What are talents that she had that many of us track and field fans are not aware of?

I have coached high school/club for a total of 15 years, and I am in my second year of coaching collegiately, and I have not seen anyone renew their passion on a year to year basis like Gwen. I am sure she has her moments, but I have never heard "quit" in her voice or come out of her mouth. She has an amazing ability to push ahead no matter what. It's inspiring! We have these dreams and the first sign of adversity we lean towards despair or quit. Gwen has taught me that you could miss your biggest breakthrough if you give up on yourself too soon. Gwen is an Olympian, and World Record holder and that would never have happened if she gave up on the first, second, third, twentieth lol sign of adversity. It's truly a story for everyone to enjoy.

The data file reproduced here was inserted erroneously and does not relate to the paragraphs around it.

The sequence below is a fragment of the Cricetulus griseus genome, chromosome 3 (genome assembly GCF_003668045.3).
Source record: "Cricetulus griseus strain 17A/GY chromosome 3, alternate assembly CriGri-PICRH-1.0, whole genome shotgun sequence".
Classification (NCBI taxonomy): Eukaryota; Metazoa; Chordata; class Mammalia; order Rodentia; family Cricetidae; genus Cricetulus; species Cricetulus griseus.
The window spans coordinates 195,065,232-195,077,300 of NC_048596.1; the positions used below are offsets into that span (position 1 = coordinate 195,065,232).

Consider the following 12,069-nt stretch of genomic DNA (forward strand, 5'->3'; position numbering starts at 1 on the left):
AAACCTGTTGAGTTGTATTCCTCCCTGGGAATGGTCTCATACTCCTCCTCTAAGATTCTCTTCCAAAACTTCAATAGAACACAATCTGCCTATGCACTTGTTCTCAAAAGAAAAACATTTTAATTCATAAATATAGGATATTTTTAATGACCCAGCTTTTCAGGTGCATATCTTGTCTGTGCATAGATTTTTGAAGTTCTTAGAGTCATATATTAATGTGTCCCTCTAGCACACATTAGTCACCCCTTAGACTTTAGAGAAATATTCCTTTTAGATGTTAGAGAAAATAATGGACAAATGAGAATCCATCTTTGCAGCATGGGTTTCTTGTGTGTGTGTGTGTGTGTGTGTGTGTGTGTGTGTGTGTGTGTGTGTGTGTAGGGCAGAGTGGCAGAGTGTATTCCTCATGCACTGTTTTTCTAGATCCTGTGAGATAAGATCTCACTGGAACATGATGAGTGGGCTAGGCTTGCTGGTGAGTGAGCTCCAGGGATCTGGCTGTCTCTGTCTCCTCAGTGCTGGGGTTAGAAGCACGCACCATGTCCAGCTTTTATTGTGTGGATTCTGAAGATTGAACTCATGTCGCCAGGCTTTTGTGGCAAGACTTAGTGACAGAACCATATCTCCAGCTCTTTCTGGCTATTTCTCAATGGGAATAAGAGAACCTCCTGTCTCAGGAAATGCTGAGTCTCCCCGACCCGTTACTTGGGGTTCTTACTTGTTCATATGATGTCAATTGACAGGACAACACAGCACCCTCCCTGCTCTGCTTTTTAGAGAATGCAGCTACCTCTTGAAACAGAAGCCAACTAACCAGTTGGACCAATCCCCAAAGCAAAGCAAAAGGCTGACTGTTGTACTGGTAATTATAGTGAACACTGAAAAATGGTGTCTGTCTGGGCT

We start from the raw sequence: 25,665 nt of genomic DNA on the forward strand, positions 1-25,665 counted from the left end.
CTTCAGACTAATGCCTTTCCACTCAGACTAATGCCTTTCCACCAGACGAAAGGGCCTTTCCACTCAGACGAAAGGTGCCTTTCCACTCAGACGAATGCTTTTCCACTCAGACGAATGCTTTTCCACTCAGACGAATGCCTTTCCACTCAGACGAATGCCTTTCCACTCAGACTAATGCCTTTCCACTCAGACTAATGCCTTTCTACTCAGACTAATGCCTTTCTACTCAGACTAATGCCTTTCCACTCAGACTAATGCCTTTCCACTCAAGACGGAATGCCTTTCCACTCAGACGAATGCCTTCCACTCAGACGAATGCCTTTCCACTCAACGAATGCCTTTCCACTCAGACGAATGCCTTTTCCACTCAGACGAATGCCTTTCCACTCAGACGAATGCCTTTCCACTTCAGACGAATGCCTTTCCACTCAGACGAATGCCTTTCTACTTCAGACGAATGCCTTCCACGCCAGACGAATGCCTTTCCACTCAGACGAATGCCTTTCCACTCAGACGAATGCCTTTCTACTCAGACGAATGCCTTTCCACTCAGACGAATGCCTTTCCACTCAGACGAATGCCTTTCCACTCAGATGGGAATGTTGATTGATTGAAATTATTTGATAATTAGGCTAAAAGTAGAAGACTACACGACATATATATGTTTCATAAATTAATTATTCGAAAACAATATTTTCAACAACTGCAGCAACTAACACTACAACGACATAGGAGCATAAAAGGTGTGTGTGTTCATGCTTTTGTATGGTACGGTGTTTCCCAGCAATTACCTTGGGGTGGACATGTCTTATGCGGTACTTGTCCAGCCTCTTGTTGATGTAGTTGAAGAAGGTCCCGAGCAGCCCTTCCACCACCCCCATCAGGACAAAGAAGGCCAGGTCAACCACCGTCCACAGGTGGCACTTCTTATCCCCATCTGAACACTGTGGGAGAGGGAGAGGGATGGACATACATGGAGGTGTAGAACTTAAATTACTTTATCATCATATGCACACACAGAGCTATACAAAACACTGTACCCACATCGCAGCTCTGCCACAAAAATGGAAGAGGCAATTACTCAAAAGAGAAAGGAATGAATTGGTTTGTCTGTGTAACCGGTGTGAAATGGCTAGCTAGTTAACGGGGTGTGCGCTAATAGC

With a talent like Gwen, what should coaches do when they encounter their own special athlete?

I think with all athletes we need to be patient and embrace the process. I would be a liar if I told you I knew Gwen was going to be a World Class Thrower. We had her in the jumps the majority of the time and then tried to make her into a multi to increase her scholarship opportunities. I am grateful to Coach Andre Scott for recruiting her when no one else would and getting her to SIUC. I am equally grateful to Coach John Smith for recognizing Gwen's potential and patiently developing her. Gwen truly is an example of if you want it bad enough and are willing to make the ultimate sacrifice, then something special can happen. Gwen put in more than her fair share into this game, and I am so happy for her!